Now he has one edge over that below-the-Tarrier-line crew. It’s the conditioning and medical care of today — which extended the baseball lives of guys like Piazza and Terry Steinbach, who was playing decently for Minnesota at 37. But once the offensive slide starts, regardless of age, it hasn’t been reversed. So if you think he’s going back to being a productive hitter, history is not on his side.
So what can you expect? There’s his vaunted staff management and game-calling skills the hand-wringers completely blew out of proportion. It doesn’t mean they aren’t valuable but if they got a less experienced catcher who could hit as V once did and was decent defensively, why couldn’t pitching coach John Farrell call the game as Mike Scioscia does for L.A.?
So while he may hit a little better than a year ago, I see him more in the way the Sox saw Elston Howard in the mystical 1967 season after he was acquired from the Yanks during the season. At 38, despite being just three years removed from the AL MVP, he was done offensively. But he was still valuable for his guile, championship experience and defensive skills even while hitting .142 with 1 homer and 11 RBI in 42 games.
I don’t expect Varitek to be that bad, but it does point to the fact that signing him should not end the catching search. The most important reason for bringing him back is that it didn’t look like there was a Plan B in place to replace him. Or at least they’re not willing to pull the trigger on what it would take to get the catcher of the future just yet. But they should. The real value of having Tek back is to mentor the new guy, whoever it is, so he can ease into the role without the unreal expectations to be faced if he steps in cold turkey. It would mean Varitek could ideally catch 100 games in 2009, with as many as possible coming against left-handed pitching, and then 60 or so as the back-up in 2010.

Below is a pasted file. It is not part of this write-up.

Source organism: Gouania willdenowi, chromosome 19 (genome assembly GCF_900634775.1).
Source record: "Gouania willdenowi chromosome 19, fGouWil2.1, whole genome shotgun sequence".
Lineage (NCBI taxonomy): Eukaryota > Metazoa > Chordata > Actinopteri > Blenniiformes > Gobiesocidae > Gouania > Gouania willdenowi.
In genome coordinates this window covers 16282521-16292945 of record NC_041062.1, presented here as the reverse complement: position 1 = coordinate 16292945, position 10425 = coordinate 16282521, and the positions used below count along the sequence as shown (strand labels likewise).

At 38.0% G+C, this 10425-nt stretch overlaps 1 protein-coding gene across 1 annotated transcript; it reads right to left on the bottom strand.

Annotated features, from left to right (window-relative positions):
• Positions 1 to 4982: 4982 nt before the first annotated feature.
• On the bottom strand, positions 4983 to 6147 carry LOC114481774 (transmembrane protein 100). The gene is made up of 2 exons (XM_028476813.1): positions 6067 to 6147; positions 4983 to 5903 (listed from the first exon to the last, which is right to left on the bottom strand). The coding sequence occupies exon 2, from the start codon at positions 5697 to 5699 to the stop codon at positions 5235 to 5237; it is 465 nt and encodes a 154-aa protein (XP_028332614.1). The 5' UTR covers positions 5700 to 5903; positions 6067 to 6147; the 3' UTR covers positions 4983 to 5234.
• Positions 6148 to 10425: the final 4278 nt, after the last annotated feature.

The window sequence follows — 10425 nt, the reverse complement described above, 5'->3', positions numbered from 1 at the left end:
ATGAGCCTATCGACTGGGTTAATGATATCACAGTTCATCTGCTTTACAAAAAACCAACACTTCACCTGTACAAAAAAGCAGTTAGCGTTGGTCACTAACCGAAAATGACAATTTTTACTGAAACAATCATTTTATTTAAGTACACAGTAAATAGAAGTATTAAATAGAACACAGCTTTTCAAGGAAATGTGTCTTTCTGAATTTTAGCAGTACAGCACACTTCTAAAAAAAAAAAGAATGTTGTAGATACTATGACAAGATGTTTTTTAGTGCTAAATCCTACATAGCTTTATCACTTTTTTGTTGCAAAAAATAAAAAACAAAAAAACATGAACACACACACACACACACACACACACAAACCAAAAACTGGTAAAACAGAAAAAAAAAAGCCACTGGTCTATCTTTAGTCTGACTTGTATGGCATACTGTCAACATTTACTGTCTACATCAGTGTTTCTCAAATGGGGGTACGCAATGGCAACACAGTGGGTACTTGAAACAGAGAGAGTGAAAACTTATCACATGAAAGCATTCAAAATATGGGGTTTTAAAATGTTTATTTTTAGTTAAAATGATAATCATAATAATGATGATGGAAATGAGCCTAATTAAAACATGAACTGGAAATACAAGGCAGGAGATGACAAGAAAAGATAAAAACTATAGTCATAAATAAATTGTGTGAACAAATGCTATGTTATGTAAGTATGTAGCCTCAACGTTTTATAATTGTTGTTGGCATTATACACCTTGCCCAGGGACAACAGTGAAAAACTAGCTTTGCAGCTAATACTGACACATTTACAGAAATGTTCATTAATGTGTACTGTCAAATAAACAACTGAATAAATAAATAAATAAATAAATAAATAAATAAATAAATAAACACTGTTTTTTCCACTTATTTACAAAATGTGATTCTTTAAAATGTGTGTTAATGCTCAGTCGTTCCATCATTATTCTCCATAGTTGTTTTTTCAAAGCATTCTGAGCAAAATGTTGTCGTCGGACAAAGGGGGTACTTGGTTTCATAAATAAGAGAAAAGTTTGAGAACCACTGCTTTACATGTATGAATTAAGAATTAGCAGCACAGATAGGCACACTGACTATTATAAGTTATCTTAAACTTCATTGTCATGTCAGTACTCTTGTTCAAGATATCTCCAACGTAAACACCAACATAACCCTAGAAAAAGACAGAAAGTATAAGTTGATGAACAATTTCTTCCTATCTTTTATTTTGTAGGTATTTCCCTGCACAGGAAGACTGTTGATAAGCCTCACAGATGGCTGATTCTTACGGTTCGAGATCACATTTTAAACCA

While that’s not always how it happens, it’s the way you want to do it in ideal conditions. It’s how the Yankees did it with Howard, who spent the early part of this career playing in the outfield and first base to get his bat in the line-up while Berra was still arguably the game’s top backstop. Then in 1960 he caught 91 as Berra caught 63, 111 the next year when he hit .348, and the job was his full-time after that until he got shipped to the Sox in 1967.
Given their payroll and productive farm system, the Sox’ situation is as close to ideal as one can get. So it seems like the time to get the guy for the future — now. That’s a better scenario than going into the year with a catcher coming off a down year at an age where injuries start to become a factor for anyone, let alone at the position that absorbs the most pounding in baseball and Josh Bard behind him.
That doesn’t make sense to me and it will have the Nation howling again en masse if that situation does come to pass.
Dave Long can be reached at firstname.lastname@example.org. He hosts the Absolute Sports Experience at Billy’s Sports Bar in Manchester each Saturday from 10 a.m. to noon that is broadcast live on WGAM – The Game, 1250-AM Manchester, 900-AM Nashua.